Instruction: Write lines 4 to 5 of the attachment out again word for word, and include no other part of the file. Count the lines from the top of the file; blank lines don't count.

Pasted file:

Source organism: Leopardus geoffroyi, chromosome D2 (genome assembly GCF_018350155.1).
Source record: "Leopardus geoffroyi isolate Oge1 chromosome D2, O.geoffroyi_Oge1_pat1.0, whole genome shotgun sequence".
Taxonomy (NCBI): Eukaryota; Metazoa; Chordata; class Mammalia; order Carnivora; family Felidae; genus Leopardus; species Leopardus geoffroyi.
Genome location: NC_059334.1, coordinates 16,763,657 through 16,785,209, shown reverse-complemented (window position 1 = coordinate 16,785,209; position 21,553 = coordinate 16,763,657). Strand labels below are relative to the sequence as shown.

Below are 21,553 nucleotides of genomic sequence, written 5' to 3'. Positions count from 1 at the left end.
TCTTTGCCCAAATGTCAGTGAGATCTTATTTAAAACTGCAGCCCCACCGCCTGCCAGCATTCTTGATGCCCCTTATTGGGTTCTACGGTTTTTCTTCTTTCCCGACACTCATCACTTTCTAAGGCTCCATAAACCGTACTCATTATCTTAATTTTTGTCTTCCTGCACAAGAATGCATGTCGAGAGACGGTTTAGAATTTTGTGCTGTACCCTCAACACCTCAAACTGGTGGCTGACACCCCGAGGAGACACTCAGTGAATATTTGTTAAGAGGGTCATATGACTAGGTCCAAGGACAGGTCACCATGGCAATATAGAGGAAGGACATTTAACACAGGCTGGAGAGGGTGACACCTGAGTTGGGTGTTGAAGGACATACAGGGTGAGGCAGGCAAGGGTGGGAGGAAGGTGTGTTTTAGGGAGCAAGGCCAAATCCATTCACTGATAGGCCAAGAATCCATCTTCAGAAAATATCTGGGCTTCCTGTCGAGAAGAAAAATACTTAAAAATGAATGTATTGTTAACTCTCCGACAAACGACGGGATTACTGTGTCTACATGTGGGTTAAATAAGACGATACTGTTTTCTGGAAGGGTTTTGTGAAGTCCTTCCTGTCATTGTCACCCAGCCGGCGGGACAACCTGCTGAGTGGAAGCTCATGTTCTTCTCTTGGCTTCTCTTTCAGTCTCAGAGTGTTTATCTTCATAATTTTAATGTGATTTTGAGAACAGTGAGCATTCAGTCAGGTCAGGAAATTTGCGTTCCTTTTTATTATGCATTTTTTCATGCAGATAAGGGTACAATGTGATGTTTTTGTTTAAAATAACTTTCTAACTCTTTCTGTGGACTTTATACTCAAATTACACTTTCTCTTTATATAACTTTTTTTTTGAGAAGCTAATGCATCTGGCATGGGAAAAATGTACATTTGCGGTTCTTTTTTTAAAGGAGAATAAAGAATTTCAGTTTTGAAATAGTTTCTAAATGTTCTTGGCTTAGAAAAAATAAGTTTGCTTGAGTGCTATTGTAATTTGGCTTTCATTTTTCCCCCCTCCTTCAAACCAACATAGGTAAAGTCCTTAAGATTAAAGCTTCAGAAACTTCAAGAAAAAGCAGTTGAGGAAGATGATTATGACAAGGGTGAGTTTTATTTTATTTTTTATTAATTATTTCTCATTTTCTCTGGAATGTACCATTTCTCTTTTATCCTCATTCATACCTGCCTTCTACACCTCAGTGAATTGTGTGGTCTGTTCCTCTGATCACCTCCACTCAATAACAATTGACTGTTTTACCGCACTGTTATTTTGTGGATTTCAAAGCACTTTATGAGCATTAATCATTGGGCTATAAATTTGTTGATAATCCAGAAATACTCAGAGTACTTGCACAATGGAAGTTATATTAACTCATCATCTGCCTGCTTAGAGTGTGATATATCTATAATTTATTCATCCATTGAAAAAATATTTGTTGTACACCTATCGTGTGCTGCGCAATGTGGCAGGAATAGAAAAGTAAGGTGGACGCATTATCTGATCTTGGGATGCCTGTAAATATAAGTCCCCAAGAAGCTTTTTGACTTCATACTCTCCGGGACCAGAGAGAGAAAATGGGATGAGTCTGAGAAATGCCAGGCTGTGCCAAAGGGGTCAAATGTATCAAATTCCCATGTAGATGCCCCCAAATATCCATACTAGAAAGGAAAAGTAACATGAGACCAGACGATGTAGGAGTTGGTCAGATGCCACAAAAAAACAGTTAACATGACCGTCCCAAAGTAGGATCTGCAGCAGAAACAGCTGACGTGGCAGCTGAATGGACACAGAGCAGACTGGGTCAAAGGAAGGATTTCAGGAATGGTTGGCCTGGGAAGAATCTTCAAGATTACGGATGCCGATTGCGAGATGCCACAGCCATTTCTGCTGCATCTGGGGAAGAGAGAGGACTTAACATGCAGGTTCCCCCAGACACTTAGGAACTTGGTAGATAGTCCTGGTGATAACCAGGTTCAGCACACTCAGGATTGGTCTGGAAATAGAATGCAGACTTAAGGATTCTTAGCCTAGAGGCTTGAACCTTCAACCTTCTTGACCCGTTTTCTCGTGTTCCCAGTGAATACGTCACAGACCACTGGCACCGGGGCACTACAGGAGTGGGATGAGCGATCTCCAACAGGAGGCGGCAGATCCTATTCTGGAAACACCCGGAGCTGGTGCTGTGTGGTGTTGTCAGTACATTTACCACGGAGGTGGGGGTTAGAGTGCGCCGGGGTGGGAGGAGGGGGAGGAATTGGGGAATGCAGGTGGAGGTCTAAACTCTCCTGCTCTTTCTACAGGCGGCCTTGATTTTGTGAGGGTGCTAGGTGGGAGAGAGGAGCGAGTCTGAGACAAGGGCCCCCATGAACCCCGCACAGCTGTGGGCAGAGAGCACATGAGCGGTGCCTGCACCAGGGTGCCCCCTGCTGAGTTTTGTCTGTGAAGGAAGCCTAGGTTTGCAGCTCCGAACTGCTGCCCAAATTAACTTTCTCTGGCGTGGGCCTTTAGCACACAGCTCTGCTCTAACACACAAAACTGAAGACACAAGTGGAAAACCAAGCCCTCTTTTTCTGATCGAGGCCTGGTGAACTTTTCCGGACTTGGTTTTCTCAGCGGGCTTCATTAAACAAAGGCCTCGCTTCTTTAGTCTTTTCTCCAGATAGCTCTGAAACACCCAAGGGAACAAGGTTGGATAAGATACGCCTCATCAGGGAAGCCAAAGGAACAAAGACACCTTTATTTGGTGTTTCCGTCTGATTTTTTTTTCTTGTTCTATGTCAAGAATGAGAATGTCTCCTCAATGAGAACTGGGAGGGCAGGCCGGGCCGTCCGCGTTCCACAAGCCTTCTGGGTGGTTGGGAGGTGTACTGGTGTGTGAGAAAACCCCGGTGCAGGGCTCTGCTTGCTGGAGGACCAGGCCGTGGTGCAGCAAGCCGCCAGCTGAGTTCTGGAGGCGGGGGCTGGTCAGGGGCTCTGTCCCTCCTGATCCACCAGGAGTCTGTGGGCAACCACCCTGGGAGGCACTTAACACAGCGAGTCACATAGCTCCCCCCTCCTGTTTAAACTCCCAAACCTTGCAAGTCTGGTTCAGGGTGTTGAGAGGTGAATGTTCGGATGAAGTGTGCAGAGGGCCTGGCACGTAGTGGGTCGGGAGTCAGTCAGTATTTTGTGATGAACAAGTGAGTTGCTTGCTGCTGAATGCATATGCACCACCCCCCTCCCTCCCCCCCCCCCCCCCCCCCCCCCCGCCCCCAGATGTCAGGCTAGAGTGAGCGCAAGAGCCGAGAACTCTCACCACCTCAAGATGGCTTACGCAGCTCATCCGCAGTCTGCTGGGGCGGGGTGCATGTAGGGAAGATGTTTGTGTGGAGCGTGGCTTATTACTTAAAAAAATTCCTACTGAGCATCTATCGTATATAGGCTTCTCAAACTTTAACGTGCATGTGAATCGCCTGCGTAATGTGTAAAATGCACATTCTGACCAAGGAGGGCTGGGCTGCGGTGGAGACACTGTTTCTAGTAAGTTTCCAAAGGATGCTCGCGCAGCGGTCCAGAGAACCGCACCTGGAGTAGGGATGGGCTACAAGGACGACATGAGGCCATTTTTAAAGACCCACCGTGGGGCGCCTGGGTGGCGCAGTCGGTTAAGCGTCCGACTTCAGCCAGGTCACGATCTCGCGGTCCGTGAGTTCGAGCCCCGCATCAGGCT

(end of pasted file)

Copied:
Genome location: NC_059334.1, coordinates 16,763,657 through 16,785,209, shown reverse-complemented (window position 1 = coordinate 16,785,209; position 21,553 = coordinate 16,763,657). Strand labels below are relative to the sequence as shown.

Below are 21,553 nucleotides of genomic sequence, written 5' to 3'. Positions count from 1 at the left end.